| table2 |          1 | index_on_imb            |            1 | imb            | A         |    28578039 |     NULL | NULL   | YES  | BTREE      |         |               |
+-------+------------+---------------------------+--------------+-------------+-----------+-------------+----------+--------+------+------------+---------+---------------+

How can the execution time of this query be improved?

Here is the updated explain

EXPLAIN SELECT STRAIGHT_JOIN a.id, b.id from table1 AS a JOIN b AS b  
ON a.plane=substring(b.imb,1,20) 
WHERE a.table2_id IS NULL  
AND (a.stat LIKE "f%" OR a.stat LIKE "F%");
+----+-------------+-------+------+-------------------------------------------------------------------------------------------+-------------------------------+---------+-------+----------+--------------------------------+
| id | select_type | table | type | possible_keys                                       | key                | key_len | ref   | rows     | Extra                          |
+----+-------------+-------+------+-------------------------------------------------------------------------------------------+-------------------------------+---------+-------+----------+--------------------------------+
|  1 | SIMPLE      | a     | ref  | index_on_plane,index_on_table2_id,index_on_stat     | index_on_table2_id | 5       | const |   500543 | Using where                    |
|  1 | SIMPLE      | b     | ALL  | NULL                                                | NULL               | NULL    | NULL  | 28578039 | Using where; Using join buffer |
+----+-------------+-------+------+-------------------------------------------------------------------------------------------+-------------------------------+---------+-------+----------+--------------------------------+

SQL fiddle link http://www.sqlfiddle.com/#!2/362a6/4

share|improve this question
    
try joining tables like ` ... from table1 a left join table2 b on a.plane=substring(b.imb,...)` - what will you receive? –  user15 Jan 3 at 12:09
    
in the explain result, what do you mean by S and CS. Is it table1 and table2 respectively? –  ursitesion Jan 3 at 12:11
    
You could try to put an index on table2 for the first 20 characters of table2.imb. stackoverflow.com/questions/10595037/… –  Brian Hoover Jan 3 at 12:11
    
@ursitesion updated the question –  androidharry Jan 3 at 12:15
    
@BrianHoover there is already an index on imb in table2 –  androidharry Jan 3 at 12:15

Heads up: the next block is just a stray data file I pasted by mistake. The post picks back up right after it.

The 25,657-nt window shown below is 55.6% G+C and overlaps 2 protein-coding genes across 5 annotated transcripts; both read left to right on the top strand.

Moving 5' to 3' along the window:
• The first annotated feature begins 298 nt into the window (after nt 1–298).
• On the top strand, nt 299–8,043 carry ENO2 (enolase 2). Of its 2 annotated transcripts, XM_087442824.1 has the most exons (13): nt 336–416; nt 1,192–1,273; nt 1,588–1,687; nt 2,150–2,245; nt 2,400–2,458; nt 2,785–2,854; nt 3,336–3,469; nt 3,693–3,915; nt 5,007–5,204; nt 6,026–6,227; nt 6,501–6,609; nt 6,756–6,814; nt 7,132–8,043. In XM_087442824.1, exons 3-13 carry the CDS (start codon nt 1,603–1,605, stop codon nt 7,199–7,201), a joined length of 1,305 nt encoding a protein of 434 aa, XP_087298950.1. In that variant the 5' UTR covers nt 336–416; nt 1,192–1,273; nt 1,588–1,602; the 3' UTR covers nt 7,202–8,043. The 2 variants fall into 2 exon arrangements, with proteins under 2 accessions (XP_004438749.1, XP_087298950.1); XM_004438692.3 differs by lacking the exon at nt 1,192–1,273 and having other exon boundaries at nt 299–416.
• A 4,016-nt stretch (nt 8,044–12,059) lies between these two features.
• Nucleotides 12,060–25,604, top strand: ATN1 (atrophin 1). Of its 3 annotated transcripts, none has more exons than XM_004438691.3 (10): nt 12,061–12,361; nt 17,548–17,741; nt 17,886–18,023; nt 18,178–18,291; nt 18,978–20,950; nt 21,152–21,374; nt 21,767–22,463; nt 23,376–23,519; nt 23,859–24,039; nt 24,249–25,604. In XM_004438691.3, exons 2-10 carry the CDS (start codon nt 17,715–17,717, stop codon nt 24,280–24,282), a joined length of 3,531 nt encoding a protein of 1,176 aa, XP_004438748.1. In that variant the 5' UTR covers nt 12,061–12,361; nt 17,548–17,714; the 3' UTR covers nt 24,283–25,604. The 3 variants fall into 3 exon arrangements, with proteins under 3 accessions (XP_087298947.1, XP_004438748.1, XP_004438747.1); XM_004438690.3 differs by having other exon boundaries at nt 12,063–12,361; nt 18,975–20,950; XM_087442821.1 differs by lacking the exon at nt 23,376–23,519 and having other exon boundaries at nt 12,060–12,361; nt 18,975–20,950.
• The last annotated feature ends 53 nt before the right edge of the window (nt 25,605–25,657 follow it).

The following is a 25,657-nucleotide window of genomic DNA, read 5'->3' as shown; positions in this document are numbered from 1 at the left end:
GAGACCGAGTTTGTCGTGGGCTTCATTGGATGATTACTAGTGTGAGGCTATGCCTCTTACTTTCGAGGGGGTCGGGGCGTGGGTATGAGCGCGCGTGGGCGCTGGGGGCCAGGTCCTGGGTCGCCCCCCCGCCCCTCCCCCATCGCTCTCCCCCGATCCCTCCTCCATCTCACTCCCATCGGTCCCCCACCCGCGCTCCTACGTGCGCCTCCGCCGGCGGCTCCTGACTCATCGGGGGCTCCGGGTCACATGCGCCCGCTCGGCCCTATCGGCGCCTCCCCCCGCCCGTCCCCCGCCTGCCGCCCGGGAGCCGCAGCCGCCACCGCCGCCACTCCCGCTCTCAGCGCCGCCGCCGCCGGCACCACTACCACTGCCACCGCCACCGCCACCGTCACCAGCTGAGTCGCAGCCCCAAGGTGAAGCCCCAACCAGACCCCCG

4 Answers 4

Column on which join operation is getting perform must be indexed and MySQL optimiser should use it for better performance. It will minimise the number of rows examined (join size)

Try this one

SELECT STRAIGHT_JOIN a.id, b.id from table1 AS a JOIN table2 AS b ON a.plane=substring(b.imb,1,20)
WHERE a.table2__id IS NULL and (a.stat LIKE "f%" OR a.stat LIKE "F%")

Check the execution plan first. If it is even not using the index_on_imb index, create one composite index combining table2.imb and table2.id in which table2.imb would be top in order.

share|improve this answer
    
The execution plan is the same as before, using no keys for table2, will you please explain the index a bit? –  androidharry Jan 3 at 12:29
    
@androidharry: do you mean defining the new composite index? –  ursitesion Jan 3 at 12:36
    
modified the answer. Please try to use it and let me know the result –  ursitesion Jan 3 at 12:41
    
is this what you mean: CREATE INDEX index_on_id_imb ON table2 (id,imb(20)); –  androidharry Jan 3 at 12:42
    
No, this is not an composite index. create index on two columns –  ursitesion Jan 3 at 12:51

Your schema dooms your query to slowness, in at least three ways. You are going to need to modify your schema to get anything like decent performance out of this. I can see three ways to fix your schema.

First way (probably very easy to fix):

  a.stat LIKE "f%" OR a.stat LIKE "F%"

This OR operation likely doubles the runtime of your query. But if you set the collation of your stat column to something case-insensitive you can change this to

  a.stat LIKE "f%"

You already have an index on this column.

Second way (maybe not so hard to fix). This clause definitively defeats the use of an index; they're useless when NULL values are involved.

WHERE a.table2_id IS NULL